Sign of the times

August 1, 2019 – Northport

Beautiful day. 

Sue decided not to come out. To take care of the house instead. I went just to start the engine and charge the batteries, never wanting to have to remove them again myself.  My shoulder is still hurting.  Hoping it will heal but it has been a while, x-rays and steroids already done. I can’t cast a fly rod or a spinner.  Maybe I can drop a fluke bait.

So I head out, calm seas. 

Captain Rob Thompson’s Bucktails

See lots of activity on the sonar.  Drop the bucktail Rob Thompson sent.  I would really like to report back to him that I caught something on it.  So far not even a sea robin.  Not the jig’s fault. I brought up the other Fluker with a traditional rig, one I can vary the weight on. I worked the jig and dead-sticked the other.

I drift a bit

…and then go to Lloyd where I assume the outgoing will match the westerly breeze.  I set up off the red buoy and then off the green.  Then outside by the 5 mph marker.  Nothing and the drift is near zero.

I know where to go. 

The west beach off the coast guard.  May not be any fish left there but the drift will be decent.  As I approach I see the James Joseph moving in.  I’d rather not fish next to its chugging diesels. I head for the Obstruction Buoy where 5 or 6 boats are drifting.  Maybe something is going on.  I give it a try and watch the others.  They continue to re-position and drift but I don’t see any fish coming up, or hear any cheers for that matter.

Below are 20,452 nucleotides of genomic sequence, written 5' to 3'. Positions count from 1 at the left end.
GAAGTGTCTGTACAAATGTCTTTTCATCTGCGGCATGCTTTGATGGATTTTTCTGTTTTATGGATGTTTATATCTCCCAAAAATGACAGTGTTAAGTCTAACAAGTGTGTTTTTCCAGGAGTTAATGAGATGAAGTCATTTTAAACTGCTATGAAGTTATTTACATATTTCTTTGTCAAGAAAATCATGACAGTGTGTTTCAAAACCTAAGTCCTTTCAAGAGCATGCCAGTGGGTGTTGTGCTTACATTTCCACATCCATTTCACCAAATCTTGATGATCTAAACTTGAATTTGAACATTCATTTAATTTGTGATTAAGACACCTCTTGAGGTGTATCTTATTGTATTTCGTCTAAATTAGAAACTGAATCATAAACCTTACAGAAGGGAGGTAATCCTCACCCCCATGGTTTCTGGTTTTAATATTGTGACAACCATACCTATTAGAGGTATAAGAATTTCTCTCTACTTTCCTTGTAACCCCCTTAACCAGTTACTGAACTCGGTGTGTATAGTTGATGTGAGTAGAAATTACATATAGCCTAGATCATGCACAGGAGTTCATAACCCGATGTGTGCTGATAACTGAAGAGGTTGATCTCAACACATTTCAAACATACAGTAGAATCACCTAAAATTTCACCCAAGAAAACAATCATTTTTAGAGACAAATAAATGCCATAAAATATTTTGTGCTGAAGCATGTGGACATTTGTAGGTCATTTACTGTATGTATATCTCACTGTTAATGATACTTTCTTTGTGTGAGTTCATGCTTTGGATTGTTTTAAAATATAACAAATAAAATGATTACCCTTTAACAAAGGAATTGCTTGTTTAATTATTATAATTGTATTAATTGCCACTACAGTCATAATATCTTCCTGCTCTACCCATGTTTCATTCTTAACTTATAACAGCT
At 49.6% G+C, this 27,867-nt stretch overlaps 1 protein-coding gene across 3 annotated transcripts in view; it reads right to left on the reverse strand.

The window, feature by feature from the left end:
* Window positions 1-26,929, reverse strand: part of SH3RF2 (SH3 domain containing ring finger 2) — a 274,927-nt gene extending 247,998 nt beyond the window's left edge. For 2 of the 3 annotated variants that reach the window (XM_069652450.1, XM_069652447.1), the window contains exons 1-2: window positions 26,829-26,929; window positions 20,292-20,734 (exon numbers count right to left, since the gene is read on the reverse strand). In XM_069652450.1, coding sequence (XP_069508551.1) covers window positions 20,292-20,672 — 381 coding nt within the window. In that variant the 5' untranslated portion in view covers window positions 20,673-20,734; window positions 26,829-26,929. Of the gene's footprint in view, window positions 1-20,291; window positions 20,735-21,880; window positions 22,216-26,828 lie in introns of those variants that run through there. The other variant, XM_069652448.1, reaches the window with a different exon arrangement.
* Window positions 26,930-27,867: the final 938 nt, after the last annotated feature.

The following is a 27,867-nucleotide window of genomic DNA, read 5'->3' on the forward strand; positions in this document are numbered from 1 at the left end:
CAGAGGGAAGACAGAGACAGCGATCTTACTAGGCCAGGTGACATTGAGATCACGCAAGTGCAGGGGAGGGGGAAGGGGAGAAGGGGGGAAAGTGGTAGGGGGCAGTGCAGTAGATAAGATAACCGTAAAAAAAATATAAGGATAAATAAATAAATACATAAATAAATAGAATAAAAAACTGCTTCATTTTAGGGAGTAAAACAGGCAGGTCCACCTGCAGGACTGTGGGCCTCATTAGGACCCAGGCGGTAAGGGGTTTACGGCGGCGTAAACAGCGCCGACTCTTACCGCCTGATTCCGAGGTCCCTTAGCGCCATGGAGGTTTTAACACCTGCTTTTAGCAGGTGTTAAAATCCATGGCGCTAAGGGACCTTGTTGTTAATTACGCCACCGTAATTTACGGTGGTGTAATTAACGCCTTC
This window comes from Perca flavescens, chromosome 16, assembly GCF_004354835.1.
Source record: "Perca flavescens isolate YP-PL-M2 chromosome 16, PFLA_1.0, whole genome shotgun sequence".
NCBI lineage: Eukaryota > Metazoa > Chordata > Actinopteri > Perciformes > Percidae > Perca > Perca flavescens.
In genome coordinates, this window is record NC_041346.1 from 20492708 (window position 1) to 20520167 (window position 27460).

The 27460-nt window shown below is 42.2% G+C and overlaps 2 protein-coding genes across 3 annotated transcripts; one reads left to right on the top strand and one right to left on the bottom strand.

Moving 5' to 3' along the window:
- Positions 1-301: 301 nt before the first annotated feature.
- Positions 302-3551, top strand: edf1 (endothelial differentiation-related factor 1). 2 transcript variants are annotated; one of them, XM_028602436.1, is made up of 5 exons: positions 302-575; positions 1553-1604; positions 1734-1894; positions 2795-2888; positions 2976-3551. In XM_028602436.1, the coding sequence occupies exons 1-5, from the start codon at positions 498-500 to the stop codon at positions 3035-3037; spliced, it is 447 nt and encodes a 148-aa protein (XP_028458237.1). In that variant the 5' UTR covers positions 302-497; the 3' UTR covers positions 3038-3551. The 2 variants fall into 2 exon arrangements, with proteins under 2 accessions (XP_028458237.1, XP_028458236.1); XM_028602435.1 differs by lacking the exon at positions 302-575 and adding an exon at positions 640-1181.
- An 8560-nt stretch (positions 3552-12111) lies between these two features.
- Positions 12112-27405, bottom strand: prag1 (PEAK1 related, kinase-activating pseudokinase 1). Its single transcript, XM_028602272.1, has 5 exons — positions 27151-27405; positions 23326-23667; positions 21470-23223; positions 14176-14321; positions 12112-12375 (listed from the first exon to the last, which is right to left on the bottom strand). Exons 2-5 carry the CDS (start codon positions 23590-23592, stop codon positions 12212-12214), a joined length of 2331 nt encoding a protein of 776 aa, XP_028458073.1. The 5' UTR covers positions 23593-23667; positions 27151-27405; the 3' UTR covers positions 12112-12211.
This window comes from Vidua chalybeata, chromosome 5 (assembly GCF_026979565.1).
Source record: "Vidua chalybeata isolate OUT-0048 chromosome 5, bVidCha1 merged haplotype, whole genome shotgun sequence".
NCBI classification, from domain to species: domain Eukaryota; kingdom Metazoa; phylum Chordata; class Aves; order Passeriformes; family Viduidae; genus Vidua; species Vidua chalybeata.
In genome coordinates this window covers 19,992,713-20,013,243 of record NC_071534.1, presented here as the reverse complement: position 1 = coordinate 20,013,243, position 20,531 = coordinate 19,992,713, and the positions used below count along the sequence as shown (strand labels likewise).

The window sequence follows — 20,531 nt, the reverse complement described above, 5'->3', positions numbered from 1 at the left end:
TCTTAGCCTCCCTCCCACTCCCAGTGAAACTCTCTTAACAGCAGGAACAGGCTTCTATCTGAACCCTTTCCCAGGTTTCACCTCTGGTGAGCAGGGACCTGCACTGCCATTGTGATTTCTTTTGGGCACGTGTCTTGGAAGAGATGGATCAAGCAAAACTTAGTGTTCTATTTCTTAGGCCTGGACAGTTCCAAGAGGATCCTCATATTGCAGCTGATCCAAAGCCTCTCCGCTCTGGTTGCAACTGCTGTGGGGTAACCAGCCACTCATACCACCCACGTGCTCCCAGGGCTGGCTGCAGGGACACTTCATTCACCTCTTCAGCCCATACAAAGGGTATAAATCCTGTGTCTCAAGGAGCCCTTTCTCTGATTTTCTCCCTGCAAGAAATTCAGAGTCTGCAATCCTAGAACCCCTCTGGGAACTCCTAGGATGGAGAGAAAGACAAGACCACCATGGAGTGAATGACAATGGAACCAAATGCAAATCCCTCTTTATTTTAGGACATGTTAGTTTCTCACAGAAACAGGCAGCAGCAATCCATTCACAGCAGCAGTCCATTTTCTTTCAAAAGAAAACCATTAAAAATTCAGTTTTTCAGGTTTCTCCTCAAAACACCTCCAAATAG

#13 is next.  I turn on my old Garmin which has some markings of where I have caught fish before.  Blackfish, Porgies, and Fluke.  Nothing. I head in. 

No complaints. 

Good to have time on the boat.  Good to be rocking in the wind and tide. Love this boat and she looks very good for her age – 20th season. Sorry the fishing has gotten so bad.  I miss the helter skelter days of birds diving and blues busting the bunker pods, the schoolie stripers a sure thing off the points, and once in a while a nice bass chasing a fly. 

Birds-on-the-feed-outside-the-Nissequogue-River
Birds on the feed

The reports all over are the same

…except from those that need to show dead fish being hoisted by happy clients of a for hire boat on the dock.  Same is true of private boats and surf casters, killing fish being a point of pride that just makes no sense. I have nothing against party boats or 6 packs taking fishers out to catch a few. Its a deep tradition and one worth preserving – as are the fish. Sad that those clients just don’t get the fact that we are killing off the very thing that gives us pleasure.   Then again the commercial boats are taking more, so…

why not get yours while you can?

Truth is, in my view, our fisheries are not sustainable under the assaults of a world growing smaller, population increasing, competition for resources and food growing, and hate of one another being the theme of most campaigns these days (global warming pales in comparison to these issues, as it adds to the threats).

I remember when Prices Bend, my home port, was filled with lobster boats, clamming Garveys, sport fishers, and even a deep sea dragger. People making a living on the water, enjoying the thrill of a sporting catch and even a fresh fish dinner once in a while. Most are gone now, a sign of things to come?

Life goes on and we must continue to adapt. 

Those for hire boats could turn into whale watchers since we are protecting the whales.  Or maybe funeral ships, spreading ashes of those of us who were alive when you could actually catch fish and want our remains to be with them.

In the mean while,

…consider releasing a breeder and suggesting it to your clients and friends. Its up to us to see that our grand kids get to feel that tug on the line we so enjoy.

Shane’s monster Fluke
Sarah Grace waiting for a bite